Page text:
High school baseball: Padgett signs with Heels

Published 12:00 am Tuesday, November 23, 2021

By Mike London

GRANITE QUARRY  — About 100 friends, family, teammates and former teammates pulled themselves away from Cam Newton and the NFL long enough on Sunday afternoon to watch the other Cam sign with the University of North Carolina’s baseball program.

East Rowan pitcher Cam Padgett signed on stage in the school auditorium with light blue and white balloons fluttering around him, and with coaches singing his praises. Friends came from as far away as Laurinburg to support him, which is a good sign that he’s been an ideal teammate.

With a sprinkling of tattoos, longish blond hair and a 6-foot-4, thin-waisted frame that’s crying out for a few cheeseburgers, he looks more like a free-spirited rock star than the prototype All-American boy, but the 17-year-old can really pitch. He can pitch for anyone. UNC and a lot of other schools recognized that.

There are missile-throwers who have to figure out how to pitch, and some never can.

That’s not Padgett. He’s been a pitcher as far back as anyone can remember.

His velocity has come gradually. It’s still not mind-blowing for such a big-time recruit, but it’s coming. He’s a consistent 89 mph guy now, and as pounds and strength are added in the UNC weight room and training table, he’ll add some more zip.

He’s never had a formal pitching lesson, but he’s listened to knowledgeable coaches. He’s learned. He can locate three different pitches in his sleep.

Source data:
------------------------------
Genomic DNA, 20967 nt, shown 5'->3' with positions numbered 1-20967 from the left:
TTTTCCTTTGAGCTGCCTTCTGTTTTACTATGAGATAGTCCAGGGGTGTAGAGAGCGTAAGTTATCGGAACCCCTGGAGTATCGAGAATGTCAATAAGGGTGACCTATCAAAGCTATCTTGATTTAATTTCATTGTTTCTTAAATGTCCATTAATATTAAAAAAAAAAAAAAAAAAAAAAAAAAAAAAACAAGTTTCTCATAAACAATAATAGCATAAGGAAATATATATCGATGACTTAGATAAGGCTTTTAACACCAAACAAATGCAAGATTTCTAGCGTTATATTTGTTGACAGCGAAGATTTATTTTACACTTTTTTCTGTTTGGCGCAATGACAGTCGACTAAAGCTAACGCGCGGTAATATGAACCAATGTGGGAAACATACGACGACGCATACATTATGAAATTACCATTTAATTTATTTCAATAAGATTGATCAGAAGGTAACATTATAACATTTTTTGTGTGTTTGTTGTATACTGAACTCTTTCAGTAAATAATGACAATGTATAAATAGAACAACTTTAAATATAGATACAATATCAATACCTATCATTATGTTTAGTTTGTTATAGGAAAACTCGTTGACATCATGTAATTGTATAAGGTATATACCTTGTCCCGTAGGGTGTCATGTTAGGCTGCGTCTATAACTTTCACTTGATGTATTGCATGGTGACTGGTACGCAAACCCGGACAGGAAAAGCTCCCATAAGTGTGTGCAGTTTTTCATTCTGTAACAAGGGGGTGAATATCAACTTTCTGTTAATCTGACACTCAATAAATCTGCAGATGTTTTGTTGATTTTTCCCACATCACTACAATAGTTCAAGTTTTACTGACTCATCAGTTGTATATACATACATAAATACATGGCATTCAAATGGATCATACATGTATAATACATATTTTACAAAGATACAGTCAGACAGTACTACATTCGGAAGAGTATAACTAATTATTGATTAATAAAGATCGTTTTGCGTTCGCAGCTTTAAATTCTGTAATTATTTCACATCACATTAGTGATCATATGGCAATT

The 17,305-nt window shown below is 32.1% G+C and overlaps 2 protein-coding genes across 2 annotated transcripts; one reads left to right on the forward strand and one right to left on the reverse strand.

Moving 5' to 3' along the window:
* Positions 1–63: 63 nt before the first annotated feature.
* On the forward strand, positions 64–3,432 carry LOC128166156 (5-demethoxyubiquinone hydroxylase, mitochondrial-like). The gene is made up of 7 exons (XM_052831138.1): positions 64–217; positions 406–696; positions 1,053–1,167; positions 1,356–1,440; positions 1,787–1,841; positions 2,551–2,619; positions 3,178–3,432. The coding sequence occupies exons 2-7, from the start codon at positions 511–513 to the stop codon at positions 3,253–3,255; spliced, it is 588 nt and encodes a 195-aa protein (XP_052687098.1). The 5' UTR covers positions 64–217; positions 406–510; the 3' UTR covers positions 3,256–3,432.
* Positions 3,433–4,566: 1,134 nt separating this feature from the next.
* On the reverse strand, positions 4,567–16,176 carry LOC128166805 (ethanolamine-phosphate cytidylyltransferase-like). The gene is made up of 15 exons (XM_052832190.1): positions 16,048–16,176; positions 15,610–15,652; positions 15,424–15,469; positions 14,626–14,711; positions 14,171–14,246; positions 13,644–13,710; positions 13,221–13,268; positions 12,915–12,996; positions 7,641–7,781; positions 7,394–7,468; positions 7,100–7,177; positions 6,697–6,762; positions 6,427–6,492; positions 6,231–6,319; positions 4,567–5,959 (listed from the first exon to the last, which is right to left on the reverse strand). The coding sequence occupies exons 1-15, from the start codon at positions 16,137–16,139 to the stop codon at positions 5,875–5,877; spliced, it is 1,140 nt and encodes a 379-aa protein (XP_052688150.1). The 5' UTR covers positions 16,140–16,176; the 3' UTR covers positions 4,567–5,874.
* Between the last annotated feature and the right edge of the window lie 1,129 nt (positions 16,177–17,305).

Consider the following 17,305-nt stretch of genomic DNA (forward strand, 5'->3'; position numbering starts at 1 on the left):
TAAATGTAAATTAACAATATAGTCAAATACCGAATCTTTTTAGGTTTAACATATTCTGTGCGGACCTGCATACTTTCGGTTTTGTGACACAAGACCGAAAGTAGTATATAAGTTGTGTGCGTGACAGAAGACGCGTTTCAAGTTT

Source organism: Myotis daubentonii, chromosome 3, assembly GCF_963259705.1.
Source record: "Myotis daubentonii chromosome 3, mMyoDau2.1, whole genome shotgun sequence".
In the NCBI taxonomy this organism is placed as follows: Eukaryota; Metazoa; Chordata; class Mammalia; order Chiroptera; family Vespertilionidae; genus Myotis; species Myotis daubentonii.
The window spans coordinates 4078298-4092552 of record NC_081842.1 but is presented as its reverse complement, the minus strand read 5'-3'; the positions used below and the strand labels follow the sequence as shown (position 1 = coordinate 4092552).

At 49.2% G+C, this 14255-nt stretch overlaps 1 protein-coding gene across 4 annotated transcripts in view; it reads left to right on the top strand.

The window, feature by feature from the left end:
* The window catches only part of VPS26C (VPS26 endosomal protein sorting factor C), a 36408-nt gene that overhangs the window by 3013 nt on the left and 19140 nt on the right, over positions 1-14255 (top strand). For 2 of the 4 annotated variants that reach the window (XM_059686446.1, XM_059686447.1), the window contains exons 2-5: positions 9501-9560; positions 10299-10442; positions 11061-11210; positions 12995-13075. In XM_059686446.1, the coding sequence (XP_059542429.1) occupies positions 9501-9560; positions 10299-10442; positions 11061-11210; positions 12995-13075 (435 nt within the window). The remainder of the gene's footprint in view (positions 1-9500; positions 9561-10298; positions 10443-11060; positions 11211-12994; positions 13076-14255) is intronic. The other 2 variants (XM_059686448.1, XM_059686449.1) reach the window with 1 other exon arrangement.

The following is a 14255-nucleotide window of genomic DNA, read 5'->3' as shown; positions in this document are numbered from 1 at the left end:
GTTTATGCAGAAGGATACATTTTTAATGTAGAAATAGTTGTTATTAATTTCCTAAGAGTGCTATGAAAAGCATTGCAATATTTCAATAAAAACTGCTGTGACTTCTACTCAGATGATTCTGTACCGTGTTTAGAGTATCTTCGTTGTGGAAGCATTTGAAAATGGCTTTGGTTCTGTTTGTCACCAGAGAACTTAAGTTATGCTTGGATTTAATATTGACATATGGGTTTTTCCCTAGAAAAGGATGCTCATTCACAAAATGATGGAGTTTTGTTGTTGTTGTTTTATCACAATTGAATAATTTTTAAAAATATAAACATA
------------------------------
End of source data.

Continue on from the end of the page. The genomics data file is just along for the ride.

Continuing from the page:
“Cam was really good when he was 8,” said former East Rowan head coach Brian Hightower, who coached Padgett as a youth player. “Even when he was 8, you knew he’d have a signing day. But as good as he was, he stayed humble. I always preached team first, 24/7, and he bought into that concept early.”

When Padgett was 11, a Hightower-coached East Rowan team beat the best from Florida and Georgia and won the Southeast Regional.

“I guess I knew when I was 10 or 12 that I was better at baseball than most kids were,” Padgett said. “But I wasn’t a hard thrower. Now I do have pretty good velocity, but it’s a huge advantage for me that I learned to pitch without it.”

Jump forward to the summer of 2018, when the South Charlotte Panthers, the area’s premier showcase program, experimented with the youngest group of area kids they’d ever coached.

That team of rising freshmen included South Rowan infielder Nathan Chrismon, a recent East Carolina signee — and Padgett.

South Charlotte went 7-0 in the WWBA Freshman World Championships. Padgett turned in three dominant outings and was the tournament’s pitching MVP. He was throwing 80, but he was getting out some of the nation’s best in that age group. In the championship game, Padgett fanned eight, with no walks.

“A lot of guys that age, when they’re facing elite hitters, they try to throw harder and they’ll over-throw,” Padgett said. “But I had full confidence in three pitches. I commanded three pitches and could throw them for a strike in any count. So I could just be myself on the mound. I think that’s what separated me.”

That performance made Padgett a national phenom. He was ranked No. 1 in the country for a while. Before he’d ever thrown a pitch for the Mustangs, the University of Virginia and Virginia Tech had reached out with scholarship offers.